Summer Safety Checklist

A life preserver on a pile of sand

June is National Safety Month, and that means making a list and checking it twice for unsafe areas in and around your home. Here are the greatest dangers of the warmer months, so you and your loved ones can stay as safe as possible.


Heading the list of summer safety issues is unintentional poisoning. Inadequate storage of dangerous chemicals can result in someone handling them who shouldn't, especially a young someone. Not following the safety procedures outlined by the manufacturer on the product label can also cause hazards, especially to kids and pets. And, of course, accidental medication overdose is an increasing issue as populations age.

Keep the number for a poison control hotline in a prominent spot in your address book, follow company guidelines when using poison products, and always keep regular medication in a weekly or monthly organizing container.

Vehicle Crashes

In most places in the world, the leading cause of death for young people is car crashes. Accidents are usually caused (in descending order) by operating under the influence, speeding, distracted driving, and bad weather. If you have family members in your home who drive, consider putting together a vehicle safety driving checklist and have a family meeting to go over what is and isn't allowed whenever someone is behind the wheel.

Two white cars in a crash


Falling is usually not expected, but it happens often. Unfortunately, for those over the age of 65, it's a significant risk, due to challenges with vision, strength, and balance. Falls can occur when someone is walking or running too fast, carrying too much, or not paying close attention to objects or liquids on the ground. Take special care when wearing longer, flowing garments.

Health research appears to agree that strength training is a good way to improve balance—helping both to prevent falls, and to increase bone density, making falls less dangerous when they happen. Especially if you're heading into your golden years, prioritize some kind of routine involving weights. Don't strain your system too hard, but don't ignore this practice. Even a little exercise with weights could make a life-saving difference.

Suffocation and Choking

Choking on a piece of food is high on the list of unintentional injuries, and can result in death. Always pay attention to how much food you put in your mouth, chew thoroughly before swallowing, and refrain from talking and chewing at the same time.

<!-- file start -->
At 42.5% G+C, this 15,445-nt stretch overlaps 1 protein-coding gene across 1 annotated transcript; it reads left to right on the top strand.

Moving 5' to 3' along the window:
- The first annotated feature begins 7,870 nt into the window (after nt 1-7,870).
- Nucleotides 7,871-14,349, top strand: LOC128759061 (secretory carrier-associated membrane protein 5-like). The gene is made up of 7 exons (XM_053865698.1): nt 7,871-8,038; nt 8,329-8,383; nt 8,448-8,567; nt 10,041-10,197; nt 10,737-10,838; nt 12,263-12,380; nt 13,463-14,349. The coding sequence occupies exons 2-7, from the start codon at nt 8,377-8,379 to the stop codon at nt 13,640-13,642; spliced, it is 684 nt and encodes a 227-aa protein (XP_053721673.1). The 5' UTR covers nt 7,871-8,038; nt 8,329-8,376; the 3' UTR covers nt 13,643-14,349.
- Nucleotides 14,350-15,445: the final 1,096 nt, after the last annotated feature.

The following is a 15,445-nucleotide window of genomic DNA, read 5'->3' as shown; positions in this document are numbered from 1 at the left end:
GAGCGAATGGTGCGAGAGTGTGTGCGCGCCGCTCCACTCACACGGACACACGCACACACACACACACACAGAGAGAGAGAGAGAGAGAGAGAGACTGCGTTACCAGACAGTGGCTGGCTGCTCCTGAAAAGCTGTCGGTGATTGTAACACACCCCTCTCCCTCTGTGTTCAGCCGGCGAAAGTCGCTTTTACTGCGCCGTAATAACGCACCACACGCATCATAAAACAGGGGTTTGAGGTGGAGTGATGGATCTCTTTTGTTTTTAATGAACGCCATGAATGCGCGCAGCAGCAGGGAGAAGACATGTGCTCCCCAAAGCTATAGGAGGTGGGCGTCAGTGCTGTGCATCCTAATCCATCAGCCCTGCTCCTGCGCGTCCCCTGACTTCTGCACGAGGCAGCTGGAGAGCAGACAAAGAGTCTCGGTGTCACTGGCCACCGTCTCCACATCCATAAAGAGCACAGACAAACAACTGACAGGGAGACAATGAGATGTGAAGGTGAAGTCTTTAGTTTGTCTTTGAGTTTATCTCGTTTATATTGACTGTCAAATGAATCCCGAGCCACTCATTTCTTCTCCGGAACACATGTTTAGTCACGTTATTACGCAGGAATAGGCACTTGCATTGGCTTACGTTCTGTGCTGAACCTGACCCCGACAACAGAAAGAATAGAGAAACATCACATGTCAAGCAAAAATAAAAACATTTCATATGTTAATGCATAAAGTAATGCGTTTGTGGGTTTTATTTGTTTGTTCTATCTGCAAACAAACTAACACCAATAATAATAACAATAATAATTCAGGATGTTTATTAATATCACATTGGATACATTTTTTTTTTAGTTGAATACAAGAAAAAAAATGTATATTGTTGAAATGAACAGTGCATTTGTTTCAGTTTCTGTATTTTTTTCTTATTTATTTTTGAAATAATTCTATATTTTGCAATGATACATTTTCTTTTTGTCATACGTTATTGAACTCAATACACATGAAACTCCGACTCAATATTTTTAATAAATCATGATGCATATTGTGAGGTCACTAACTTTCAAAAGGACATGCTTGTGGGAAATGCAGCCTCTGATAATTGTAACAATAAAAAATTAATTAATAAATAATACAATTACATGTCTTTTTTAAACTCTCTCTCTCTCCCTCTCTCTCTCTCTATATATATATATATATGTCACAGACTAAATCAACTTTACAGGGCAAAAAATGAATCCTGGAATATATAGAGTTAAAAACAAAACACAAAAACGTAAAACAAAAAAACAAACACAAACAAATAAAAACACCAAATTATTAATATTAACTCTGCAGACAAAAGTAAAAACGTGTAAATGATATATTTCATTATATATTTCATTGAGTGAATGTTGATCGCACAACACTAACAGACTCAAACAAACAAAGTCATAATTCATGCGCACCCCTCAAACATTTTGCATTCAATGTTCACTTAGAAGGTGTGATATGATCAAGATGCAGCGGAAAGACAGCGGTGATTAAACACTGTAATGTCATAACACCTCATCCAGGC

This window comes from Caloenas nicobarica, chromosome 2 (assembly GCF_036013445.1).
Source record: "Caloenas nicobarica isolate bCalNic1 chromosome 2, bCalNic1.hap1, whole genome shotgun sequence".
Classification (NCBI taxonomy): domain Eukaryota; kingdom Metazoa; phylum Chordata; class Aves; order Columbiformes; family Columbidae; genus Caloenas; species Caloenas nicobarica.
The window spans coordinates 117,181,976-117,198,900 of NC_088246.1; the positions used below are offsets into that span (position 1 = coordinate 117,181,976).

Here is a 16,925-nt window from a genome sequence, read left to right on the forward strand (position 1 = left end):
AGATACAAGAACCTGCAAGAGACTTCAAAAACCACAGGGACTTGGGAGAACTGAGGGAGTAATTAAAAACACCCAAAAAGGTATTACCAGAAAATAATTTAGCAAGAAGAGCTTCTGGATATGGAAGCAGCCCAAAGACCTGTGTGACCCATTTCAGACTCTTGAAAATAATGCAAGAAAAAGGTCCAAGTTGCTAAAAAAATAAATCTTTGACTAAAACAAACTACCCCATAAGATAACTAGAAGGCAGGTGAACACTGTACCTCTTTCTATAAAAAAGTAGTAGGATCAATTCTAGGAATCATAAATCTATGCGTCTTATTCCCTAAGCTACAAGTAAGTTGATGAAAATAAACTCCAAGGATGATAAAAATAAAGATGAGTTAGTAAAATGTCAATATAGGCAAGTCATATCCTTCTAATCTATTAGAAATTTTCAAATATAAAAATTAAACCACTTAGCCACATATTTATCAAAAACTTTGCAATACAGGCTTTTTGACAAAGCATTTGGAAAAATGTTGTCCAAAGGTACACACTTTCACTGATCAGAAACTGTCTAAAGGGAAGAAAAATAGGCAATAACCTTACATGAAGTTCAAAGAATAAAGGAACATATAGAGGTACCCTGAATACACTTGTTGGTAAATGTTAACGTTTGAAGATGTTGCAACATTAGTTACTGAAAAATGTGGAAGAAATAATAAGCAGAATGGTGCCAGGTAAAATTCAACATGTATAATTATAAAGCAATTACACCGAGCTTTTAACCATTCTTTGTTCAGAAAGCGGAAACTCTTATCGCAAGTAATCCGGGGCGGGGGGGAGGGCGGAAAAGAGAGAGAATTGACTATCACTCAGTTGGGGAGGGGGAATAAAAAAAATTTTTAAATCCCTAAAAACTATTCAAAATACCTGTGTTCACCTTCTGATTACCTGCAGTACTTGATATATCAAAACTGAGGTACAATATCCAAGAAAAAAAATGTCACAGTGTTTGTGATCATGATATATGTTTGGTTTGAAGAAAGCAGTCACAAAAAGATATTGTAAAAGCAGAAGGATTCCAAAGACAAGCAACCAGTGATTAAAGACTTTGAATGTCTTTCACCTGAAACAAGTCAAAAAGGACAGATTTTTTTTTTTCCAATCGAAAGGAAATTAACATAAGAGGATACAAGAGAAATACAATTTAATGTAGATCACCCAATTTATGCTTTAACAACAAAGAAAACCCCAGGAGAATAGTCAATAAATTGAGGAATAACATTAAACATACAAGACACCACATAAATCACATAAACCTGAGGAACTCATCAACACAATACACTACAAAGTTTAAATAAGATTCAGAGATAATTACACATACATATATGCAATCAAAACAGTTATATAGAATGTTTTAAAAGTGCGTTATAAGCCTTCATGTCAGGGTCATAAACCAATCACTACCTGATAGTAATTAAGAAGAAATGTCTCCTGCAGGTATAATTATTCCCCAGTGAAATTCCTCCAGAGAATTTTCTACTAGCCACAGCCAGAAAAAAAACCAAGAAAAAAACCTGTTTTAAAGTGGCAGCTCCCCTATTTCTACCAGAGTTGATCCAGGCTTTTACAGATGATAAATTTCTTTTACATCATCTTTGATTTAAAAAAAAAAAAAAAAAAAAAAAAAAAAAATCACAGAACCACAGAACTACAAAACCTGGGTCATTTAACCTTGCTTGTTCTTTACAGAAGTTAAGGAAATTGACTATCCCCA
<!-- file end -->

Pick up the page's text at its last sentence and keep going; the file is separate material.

Prepare your family for danger by talking over the steps to take when someone is choking.


If you spend time swimming in any kind of water, safety is critical, especially whenever children, differently abled, or older folks are nearby. Bathtubs can also be a danger for those groups. Practice good pool and beach protocol by taking things slow around edges and waves, and make sure your tubs have hand rails, surface traction, or both.

When boating, sailing, canoeing, kayaking, paddle boarding, jet skiing, or engaging in any other water sport, everyone must wear a life jacket. No exceptions. Even seemingly non-threatening situations can turn deadly if a freak accident causes someone to lose consciousness around a body of water.


Install a smoke alarm in your home if you don't already have one. If you do have one, keep the batteries fresh by changing them often.

Basic fire safety includes never leaving food unattended while it's being fried, broiled, grilled, or boiled. If you have food cooking out of sight, use a timer and check on it regularly. Keep flammable items away from the stovetop or grill, and avoid cooking with flames if you're tired or tipsy.

Kebabs burning on a grill

Natural Disasters

Mother nature can cause many different safety issues, depending on the region where you live. Whether you're most likely to face hurricanes, tornadoes, cyclones, floods, earthquakes, rockslides, or fire, it's important to have an emergency preparedness plan in place.

This means you and your family should know where to go in case of an evacuation of your area, and that you should have an emergency first aid kit in your home(s) and vehicle(s).

Depending on the emergency, and whether you are able to remain in your home, you may also need to have food, water, gas, cash, and supplies of any prescription medications on hand. Learn about emergency preparedness and make sure your family and friends are informed, too.

Prepare for safety issues before they happen. Small, simple steps can turn out to be incredibly important when emergencies strike.